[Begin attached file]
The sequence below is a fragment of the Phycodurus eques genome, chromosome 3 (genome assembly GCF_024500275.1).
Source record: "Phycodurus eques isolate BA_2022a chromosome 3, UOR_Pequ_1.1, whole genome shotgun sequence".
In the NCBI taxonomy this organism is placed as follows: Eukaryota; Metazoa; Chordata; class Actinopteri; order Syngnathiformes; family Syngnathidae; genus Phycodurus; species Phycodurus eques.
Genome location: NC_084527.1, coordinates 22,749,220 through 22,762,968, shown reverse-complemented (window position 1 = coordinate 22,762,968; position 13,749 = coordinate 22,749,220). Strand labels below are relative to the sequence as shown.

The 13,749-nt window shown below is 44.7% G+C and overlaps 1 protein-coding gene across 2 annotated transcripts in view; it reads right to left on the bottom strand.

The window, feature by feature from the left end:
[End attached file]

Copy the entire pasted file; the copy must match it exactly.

The sequence below is a fragment of the Phycodurus eques genome, chromosome 3 (genome assembly GCF_024500275.1).
Source record: "Phycodurus eques isolate BA_2022a chromosome 3, UOR_Pequ_1.1, whole genome shotgun sequence".
In the NCBI taxonomy this organism is placed as follows: Eukaryota; Metazoa; Chordata; class Actinopteri; order Syngnathiformes; family Syngnathidae; genus Phycodurus; species Phycodurus eques.
Genome location: NC_084527.1, coordinates 22,749,220 through 22,762,968, shown reverse-complemented (window position 1 = coordinate 22,762,968; position 13,749 = coordinate 22,749,220). Strand labels below are relative to the sequence as shown.

The 13,749-nt window shown below is 44.7% G+C and overlaps 1 protein-coding gene across 2 annotated transcripts in view; it reads right to left on the bottom strand.

The window, feature by feature from the left end: